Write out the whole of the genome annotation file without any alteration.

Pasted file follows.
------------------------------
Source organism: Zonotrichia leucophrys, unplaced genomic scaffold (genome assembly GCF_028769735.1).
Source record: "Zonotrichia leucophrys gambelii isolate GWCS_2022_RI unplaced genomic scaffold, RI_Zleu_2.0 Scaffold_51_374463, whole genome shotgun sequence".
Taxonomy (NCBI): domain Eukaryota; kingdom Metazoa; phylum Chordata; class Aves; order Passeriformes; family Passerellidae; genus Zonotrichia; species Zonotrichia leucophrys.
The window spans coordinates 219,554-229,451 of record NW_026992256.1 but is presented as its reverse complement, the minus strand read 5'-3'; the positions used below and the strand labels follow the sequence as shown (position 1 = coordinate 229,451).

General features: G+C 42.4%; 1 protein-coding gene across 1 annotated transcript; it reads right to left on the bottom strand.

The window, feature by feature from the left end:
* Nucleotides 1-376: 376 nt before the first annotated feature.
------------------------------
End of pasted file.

Source organism: Zonotrichia leucophrys, unplaced genomic scaffold (genome assembly GCF_028769735.1).
Source record: "Zonotrichia leucophrys gambelii isolate GWCS_2022_RI unplaced genomic scaffold, RI_Zleu_2.0 Scaffold_51_374463, whole genome shotgun sequence".
Taxonomy (NCBI): domain Eukaryota; kingdom Metazoa; phylum Chordata; class Aves; order Passeriformes; family Passerellidae; genus Zonotrichia; species Zonotrichia leucophrys.
The window spans coordinates 219,554-229,451 of record NW_026992256.1 but is presented as its reverse complement, the minus strand read 5'-3'; the positions used below and the strand labels follow the sequence as shown (position 1 = coordinate 229,451).

General features: G+C 42.4%; 1 protein-coding gene across 1 annotated transcript; it reads right to left on the bottom strand.

The window, feature by feature from the left end:
* Nucleotides 1-376: 376 nt before the first annotated feature.